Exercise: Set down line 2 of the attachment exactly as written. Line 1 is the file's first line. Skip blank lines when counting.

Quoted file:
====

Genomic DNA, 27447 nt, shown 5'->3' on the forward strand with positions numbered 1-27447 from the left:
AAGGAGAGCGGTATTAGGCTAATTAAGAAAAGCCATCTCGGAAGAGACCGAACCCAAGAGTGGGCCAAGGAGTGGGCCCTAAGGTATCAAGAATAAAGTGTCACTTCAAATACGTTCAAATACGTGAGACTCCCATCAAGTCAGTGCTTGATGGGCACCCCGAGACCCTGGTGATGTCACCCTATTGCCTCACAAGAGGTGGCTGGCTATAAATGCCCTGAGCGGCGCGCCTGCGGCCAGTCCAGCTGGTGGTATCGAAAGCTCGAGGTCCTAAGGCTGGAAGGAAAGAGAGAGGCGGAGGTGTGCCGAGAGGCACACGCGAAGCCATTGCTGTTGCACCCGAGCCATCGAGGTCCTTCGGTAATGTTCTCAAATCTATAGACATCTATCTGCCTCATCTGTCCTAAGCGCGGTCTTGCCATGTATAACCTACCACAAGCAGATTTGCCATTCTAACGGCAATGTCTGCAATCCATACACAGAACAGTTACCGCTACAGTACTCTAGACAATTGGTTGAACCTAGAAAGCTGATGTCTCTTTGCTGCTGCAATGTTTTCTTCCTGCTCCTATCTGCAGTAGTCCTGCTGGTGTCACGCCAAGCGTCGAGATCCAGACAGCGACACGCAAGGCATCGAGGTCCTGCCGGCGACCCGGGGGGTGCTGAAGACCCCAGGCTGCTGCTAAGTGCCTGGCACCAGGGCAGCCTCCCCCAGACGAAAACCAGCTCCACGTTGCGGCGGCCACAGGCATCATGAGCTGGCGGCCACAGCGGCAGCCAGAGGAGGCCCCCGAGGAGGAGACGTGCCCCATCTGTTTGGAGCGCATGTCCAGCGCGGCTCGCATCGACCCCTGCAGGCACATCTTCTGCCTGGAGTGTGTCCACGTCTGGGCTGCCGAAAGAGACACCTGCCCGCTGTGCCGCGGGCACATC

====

AAGGAGAGCGGTATTAGGCTAATTAAGAAAAGCCATCTCGGAAGAGACCGAACCCAAGAGTGGGCCAAGGAGTGGGCCCTAAGGTATCAAGAATAAAGTGTCACTTCAAATACGTTCAAATACGTGAGACTCCCATCAAGTCAGTGCTTGATGGGCACCCCGAGACCCTGGTGATGTCACCCTATTGCCTCACAAGAGGTGGCTGGCTATAAATGCCCTGAGCGGCGCGCCTGCGGCCAGTCCAGCTGGTGGTATCGAAAGCTCGAGGTCCTAAGGCTGGAAGGAAAGAGAGAGGCGGAGGTGTGCCGAGAGGCACACGCGAAGCCATTGCTGTTGCACCCGAGCCATCGAGGTCCTTCGGTAATGTTCTCAAATCTATAGACATCTATCTGCCTCATCTGTCCTAAGCGCGGTCTTGCCATGTATAACCTACCACAAGCAGATTTGCCATTCTAACGGCAATGTCTGCAATCCATACACAGAACAGTTACCGCTACAGTACTCTAGACAATTGGTTGAACCTAGAAAGCTGATGTCTCTTTGCTGCTGCAATGTTTTCTTCCTGCTCCTATCTGCAGTAGTCCTGCTGGTGTCACGCCAAGCGTCGAGATCCAGACAGCGACACGCAAGGCATCGAGGTCCTGCCGGCGACCCGGGGGGTGCTGAAGACCCCAGGCTGCTGCTAAGTGCCTGGCACCAGGGCAGCCTCCCCCAGACGAAAACCAGCTCCACGTTGCGGCGGCCACAGGCATCATGAGCTGGCGGCCACAGCGGCAGCCAGAGGAGGCCCCCGAGGAGGAGACGTGCCCCATCTGTTTGGAGCGCATGTCCAGCGCGGCTCGCATCGACCCCTGCAGGCACATCTTCTGCCTGGAGTGTGTCCACGTCTGGGCTGCCGAAAGAGACACCTGCCCGCTGTGCCGCGGGCACATC